The opening event, a 2-hour interfaith address, will be held at the Yum Center. On the 20th, The Dalai Lama will present a public teaching, “Attisha’s Lamp for the Path to Enlightenment,” on a more comprehensive understanding of the Buddhist faith. The final event on Tuesday, May 21st, will take place at the Kentucky Center and will focus on cultivating young people’s use of non-violence and compassion as a basic tenet of their lives. Tickets are on sale. www.dalailamalouisville.org
Drepung Gomang Institute was founded in 2001 and seven years later was named the US sister organization of India’s Drepung Gomang Monastery, site of the current Buddhist Drepung Gomang Monastic University. The original university was founded in 1416 AD in Lhasa and lasted until monks were forced to flee from the Chinese. In 1969, the monastery was reestablished in India and is now home to more than 2,000 monks.
DGI welcomes the public and Geshe Kalsang Rapgyal, Louisville DGI director, and visiting monks are available to address individuals and groups. A visit to the institute is a wonderful introduction to Tibetan art with the featured display being an intricate mural created by monks of multicolored sand. The institute’s Sacred Arts Tours can be arranged and a monthly schedule of teachings, events and meditations is online. www.drepunggomang.com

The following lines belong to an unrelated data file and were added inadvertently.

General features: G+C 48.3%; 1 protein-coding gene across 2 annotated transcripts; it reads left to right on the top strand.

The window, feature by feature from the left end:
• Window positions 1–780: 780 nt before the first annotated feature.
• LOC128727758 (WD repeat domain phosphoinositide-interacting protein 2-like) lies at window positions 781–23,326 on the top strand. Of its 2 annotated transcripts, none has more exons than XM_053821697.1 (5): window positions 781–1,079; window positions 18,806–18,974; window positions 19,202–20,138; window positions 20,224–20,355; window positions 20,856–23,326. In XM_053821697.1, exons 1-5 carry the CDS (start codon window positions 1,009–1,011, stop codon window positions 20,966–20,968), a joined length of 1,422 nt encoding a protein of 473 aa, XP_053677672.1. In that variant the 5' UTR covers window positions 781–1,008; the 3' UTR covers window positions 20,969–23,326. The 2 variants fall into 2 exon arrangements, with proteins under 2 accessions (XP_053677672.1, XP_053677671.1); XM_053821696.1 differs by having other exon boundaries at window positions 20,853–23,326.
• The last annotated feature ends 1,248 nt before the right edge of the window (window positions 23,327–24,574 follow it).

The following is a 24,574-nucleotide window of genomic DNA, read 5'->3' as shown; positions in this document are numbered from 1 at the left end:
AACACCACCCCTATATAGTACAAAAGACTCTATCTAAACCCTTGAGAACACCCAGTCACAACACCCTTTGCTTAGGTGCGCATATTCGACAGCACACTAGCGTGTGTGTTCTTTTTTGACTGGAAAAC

Two men of peace, Muhammad Ali and the Dalai Lama, met in Bloomington, Indiana in September of 2003 and jointly participated in cutting the ribbon of a new monastery, “Kumbum Chamtse Ling”, the “Temple of Love and Compassion.” It is planned that the two will meet again and participate in interfaith programs scheduled for May. Concurrently the Ali Center will offer special programming.
In 1959, as China invaded Tibet, another legendary individual was embarking on the path to peace, a path that would ultimately intersect with that of the Dalai Lama. Cassius Clay, who would not take the name Muhammad Ali until 1964, won the title in the Golden Gloves Tournament of Champions. The following year he won the Olympic gold medal and subsequently turned professional.
In January of 1964, Ali was classified 1-Y by the government and was exempted from military service. Two years later he was reclassified 1-A and became eligible to serve. In response to the change in status and because of his religious philosophy he requested to be designated a conscientious objector, a classification the government rejected. On April 28, 1967 he refused to be inducted into the U.S. Army and was stripped of his title. The following month he was indicted.